Egypt | Human rights organizations condemn detention of Abdel-Moneim Aboul-Fotouh: Opposition candidates and critics of presidential elections continue to face imprisonment and reprisals

In Egypt /Road Map Program, Statements and Position Papers by CIHRS

The undersigned organizations denounce the detention of Dr. Abdel-Moneim Aboul-Fotouh, the head of the opposition party Strong Egypt (a registered political party) on Wednesday February 14th, for 15 days pending investigations run by the state-security prosecutor, on severe charges including leading a terrorist group, and spreading false news and information that may lead to destabilizing the state. Aboul-Fotouh’s detention is a clear indication that Egyptian President Abdel Fattah al –Sisi, after suppressing all potential presidential contenders through imprisonment, intimidation, and violence, has now begun to silence those critical of the farcical election: a process so utterly rigged by the president and his security apparatus that it has lost any genuine meaning.

This flagrant subversion of a democratic process has prompted many political figures –including Abdel-Moneim Aboul-Fotouh – to call for a boycott of the elections, a call that was joined by thousands within days.  Facing a growing call for boycott, President al-Sisi threatened his political opponents during a January 31st speech in Port Said, warning that he will take further action against those who “tamper with the security” of Egypt.  Immediately afterwards, complaints were filed against Aboul – Fotouh and leaders of the National Democratic Movement, another group calling for a boycott of the elections. Egypt’s National Security Agency (NSA) swiftly retaliated by arresting Aboul-Fotouh from his home in the Cairo suburbs during a party meeting. Other party members were also arrested, and later released.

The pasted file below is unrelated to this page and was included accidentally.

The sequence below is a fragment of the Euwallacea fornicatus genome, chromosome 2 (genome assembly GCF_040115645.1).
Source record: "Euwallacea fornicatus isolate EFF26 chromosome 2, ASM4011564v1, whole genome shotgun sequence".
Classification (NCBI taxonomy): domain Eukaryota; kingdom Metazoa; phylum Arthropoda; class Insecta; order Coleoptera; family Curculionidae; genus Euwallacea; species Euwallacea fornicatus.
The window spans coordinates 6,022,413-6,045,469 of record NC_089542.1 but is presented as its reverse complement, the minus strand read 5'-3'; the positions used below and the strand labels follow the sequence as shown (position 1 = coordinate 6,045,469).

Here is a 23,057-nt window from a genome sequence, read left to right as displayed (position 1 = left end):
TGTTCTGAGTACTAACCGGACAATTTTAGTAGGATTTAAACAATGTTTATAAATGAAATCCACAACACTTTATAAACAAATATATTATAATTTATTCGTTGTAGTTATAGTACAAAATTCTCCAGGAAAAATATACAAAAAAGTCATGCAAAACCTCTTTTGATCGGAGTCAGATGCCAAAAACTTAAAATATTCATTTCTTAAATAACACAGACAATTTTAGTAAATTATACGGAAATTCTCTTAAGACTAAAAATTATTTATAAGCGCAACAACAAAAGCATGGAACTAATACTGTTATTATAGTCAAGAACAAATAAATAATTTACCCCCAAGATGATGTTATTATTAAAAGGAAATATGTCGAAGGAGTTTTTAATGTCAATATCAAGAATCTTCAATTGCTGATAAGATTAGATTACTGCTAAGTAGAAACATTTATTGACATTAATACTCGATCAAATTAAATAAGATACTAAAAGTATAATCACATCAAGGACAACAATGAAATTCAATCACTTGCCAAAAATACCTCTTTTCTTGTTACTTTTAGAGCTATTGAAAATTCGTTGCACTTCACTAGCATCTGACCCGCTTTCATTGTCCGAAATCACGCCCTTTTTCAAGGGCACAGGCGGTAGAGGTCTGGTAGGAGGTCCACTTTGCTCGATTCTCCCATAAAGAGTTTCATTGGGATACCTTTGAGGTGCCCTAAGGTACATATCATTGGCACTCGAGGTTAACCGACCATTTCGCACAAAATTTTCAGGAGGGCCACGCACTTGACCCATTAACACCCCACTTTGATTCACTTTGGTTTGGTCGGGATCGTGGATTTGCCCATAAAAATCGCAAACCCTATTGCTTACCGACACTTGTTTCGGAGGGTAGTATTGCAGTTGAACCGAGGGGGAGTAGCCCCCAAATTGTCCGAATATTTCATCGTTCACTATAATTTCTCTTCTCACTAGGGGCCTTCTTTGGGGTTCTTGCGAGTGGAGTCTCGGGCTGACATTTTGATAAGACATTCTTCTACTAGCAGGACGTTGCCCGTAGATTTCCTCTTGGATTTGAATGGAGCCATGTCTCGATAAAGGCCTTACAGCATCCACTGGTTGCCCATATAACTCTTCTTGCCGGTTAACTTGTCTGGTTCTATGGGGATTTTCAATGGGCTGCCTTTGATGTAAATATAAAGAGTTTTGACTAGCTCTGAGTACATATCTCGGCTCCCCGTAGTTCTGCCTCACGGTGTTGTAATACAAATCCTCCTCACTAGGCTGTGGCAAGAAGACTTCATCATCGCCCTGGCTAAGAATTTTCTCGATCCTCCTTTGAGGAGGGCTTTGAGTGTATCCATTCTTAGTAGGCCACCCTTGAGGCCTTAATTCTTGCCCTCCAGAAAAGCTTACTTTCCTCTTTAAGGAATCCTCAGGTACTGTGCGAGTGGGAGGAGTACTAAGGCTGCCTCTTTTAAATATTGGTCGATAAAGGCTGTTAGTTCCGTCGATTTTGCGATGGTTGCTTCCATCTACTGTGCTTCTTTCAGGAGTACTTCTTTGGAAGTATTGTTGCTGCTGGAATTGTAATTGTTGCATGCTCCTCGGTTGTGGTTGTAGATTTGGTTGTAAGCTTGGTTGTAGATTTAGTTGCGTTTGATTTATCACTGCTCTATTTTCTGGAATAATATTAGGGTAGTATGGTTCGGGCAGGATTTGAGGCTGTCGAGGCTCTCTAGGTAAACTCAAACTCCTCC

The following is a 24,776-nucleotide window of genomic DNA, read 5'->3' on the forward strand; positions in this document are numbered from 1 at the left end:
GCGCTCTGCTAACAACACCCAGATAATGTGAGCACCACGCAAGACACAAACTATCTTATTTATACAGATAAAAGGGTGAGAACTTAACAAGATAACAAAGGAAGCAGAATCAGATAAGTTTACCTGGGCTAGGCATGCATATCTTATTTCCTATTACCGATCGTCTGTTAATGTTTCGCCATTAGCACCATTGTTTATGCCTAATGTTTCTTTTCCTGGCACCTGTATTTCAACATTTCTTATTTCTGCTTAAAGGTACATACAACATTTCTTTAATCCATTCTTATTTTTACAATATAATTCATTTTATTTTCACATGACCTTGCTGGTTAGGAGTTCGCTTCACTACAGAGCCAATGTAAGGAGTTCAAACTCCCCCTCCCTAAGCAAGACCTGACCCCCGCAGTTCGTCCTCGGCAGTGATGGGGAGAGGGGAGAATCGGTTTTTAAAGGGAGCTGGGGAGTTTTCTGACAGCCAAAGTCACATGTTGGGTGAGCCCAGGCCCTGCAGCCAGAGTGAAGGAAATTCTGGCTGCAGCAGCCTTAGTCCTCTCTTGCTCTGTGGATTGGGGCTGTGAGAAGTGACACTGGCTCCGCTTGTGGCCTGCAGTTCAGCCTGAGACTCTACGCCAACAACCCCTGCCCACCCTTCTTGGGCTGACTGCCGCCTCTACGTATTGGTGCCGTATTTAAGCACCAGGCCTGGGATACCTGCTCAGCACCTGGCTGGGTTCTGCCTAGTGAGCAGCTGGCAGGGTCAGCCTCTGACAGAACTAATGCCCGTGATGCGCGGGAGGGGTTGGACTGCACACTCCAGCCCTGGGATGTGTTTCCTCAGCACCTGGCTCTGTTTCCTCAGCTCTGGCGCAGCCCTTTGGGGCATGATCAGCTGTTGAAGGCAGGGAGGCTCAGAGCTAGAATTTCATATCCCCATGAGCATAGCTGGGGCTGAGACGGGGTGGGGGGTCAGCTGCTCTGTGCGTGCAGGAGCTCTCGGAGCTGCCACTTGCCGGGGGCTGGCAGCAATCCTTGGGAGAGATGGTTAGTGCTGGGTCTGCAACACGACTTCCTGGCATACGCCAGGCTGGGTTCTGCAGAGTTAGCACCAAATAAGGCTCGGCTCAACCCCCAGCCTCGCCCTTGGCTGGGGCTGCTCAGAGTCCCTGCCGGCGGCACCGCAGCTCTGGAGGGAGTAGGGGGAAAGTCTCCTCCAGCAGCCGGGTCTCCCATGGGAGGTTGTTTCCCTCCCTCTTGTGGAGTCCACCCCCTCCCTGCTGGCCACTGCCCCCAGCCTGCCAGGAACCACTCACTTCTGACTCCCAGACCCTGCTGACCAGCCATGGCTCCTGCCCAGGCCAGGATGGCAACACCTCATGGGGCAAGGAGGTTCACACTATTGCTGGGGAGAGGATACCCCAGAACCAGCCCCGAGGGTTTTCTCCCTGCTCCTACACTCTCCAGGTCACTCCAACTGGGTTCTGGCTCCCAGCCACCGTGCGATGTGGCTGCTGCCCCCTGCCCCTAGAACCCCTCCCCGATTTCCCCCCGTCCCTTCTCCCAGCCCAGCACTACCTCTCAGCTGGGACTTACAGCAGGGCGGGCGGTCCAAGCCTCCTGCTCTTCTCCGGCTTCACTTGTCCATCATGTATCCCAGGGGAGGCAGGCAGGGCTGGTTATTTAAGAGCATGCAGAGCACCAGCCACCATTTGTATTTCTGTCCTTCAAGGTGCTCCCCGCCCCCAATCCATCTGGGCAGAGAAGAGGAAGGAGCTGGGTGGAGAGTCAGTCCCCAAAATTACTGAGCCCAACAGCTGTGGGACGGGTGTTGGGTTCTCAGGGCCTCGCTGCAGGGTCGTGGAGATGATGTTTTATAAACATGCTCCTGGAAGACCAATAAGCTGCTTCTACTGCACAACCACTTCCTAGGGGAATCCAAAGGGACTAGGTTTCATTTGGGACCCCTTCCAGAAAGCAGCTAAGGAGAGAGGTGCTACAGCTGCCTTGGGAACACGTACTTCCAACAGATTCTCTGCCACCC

Aboul-Fotouh’s arrest comes a week after Strong Egypt’s deputy Mohamed al-Qassas was arrested and held in an undisclosed location for 48 hours while being interrogated without his lawyer present. During this time, the NSA raided and besieged his home, preventing his wife from returning for five days.  The state-security prosecution charged al-Qassas with financing terrorism and communicating with a banned organization (The Muslim Brotherhood) and ordered him to be held 15 days pending investigation in the infamous Aqrab 2 prison.

Aboul-Fotouh joins a long list of politicians and candidates who have faced retaliation, violence, and imprisonment after announcing their intention to run for the presidency.  Khalid Ali was falsely accused of public indecency and sentenced to one-month in prison, with the aim of rendering him ineligible to run for office; he announced his withdrawal from the elections on January 24th   as his campaign faced escalating harassment. Lt. General Ahmed Shafiq announced his withdrawal from the election on January 7th  after his deportation from the United Arab Emirates, where he was held in an unknown location for 48 hours. When former Chief of Staff of the Armed Forces, Lt. General Sami Anan, declared his intention to run in the presidential elections, the General Command of the Armed Forces responded with an official statement condemning his candidacy. He was arrested by security forces and is still held in military prison.